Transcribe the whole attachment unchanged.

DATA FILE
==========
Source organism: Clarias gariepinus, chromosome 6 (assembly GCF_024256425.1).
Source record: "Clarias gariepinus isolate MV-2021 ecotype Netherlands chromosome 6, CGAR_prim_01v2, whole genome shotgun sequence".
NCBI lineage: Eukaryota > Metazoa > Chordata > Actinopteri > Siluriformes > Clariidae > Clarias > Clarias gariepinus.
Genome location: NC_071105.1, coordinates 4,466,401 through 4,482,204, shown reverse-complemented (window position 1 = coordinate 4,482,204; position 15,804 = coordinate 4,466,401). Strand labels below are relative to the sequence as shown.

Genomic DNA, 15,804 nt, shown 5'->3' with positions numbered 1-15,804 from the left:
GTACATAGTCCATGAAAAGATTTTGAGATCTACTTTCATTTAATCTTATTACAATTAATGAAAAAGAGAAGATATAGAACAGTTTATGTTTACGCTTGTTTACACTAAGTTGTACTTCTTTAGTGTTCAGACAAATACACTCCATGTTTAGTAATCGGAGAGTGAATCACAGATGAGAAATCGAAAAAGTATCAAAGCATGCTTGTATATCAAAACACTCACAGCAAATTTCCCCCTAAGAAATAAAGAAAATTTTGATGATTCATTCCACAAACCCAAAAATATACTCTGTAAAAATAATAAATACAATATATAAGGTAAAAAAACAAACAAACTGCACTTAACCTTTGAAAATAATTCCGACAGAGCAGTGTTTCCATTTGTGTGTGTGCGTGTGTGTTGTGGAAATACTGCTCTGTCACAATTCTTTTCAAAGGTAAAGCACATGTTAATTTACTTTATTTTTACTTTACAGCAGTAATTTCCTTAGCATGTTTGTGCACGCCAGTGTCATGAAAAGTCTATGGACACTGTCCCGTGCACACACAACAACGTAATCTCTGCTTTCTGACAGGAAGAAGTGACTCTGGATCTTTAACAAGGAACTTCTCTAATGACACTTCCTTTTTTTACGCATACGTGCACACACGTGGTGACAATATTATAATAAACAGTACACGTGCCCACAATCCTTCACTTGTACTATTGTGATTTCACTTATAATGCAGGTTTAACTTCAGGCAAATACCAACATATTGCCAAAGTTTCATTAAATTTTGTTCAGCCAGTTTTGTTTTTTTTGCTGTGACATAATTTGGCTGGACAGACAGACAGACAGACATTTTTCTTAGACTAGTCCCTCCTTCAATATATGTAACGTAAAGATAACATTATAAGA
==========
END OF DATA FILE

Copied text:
Source organism: Clarias gariepinus, chromosome 6 (assembly GCF_024256425.1).
Source record: "Clarias gariepinus isolate MV-2021 ecotype Netherlands chromosome 6, CGAR_prim_01v2, whole genome shotgun sequence".
NCBI lineage: Eukaryota > Metazoa > Chordata > Actinopteri > Siluriformes > Clariidae > Clarias > Clarias gariepinus.
Genome location: NC_071105.1, coordinates 4,466,401 through 4,482,204, shown reverse-complemented (window position 1 = coordinate 4,482,204; position 15,804 = coordinate 4,466,401). Strand labels below are relative to the sequence as shown.

Genomic DNA, 15,804 nt, shown 5'->3' with positions numbered 1-15,804 from the left:
GTACATAGTCCATGAAAAGATTTTGAGATCTACTTTCATTTAATCTTATTACAATTAATGAAAAAGAGAAGATATAGAACAGTTTATGTTTACGCTTGTTTACACTAAGTTGTACTTCTTTAGTGTTCAGACAAATACACTCCATGTTTAGTAATCGGAGAGTGAATCACAGATGAGAAATCGAAAAAGTATCAAAGCATGCTTGTATATCAAAACACTCACAGCAAATTTCCCCCTAAGAAATAAAGAAAATTTTGATGATTCATTCCACAAACCCAAAAATATACTCTGTAAAAATAATAAATACAATATATAAGGTAAAAAAACAAACAAACTGCACTTAACCTTTGAAAATAATTCCGACAGAGCAGTGTTTCCATTTGTGTGTGTGCGTGTGTGTTGTGGAAATACTGCTCTGTCACAATTCTTTTCAAAGGTAAAGCACATGTTAATTTACTTTATTTTTACTTTACAGCAGTAATTTCCTTAGCATGTTTGTGCACGCCAGTGTCATGAAAAGTCTATGGACACTGTCCCGTGCACACACAACAACGTAATCTCTGCTTTCTGACAGGAAGAAGTGACTCTGGATCTTTAACAAGGAACTTCTCTAATGACACTTCCTTTTTTTACGCATACGTGCACACACGTGGTGACAATATTATAATAAACAGTACACGTGCCCACAATCCTTCACTTGTACTATTGTGATTTCACTTATAATGCAGGTTTAACTTCAGGCAAATACCAACATATTGCCAAAGTTTCATTAAATTTTGTTCAGCCAGTTTTGTTTTTTTTGCTGTGACATAATTTGGCTGGACAGACAGACAGACAGACATTTTTCTTAGACTAGTCCCTCCTTCAATATATGTAACGTAAAGATAACATTATAAGA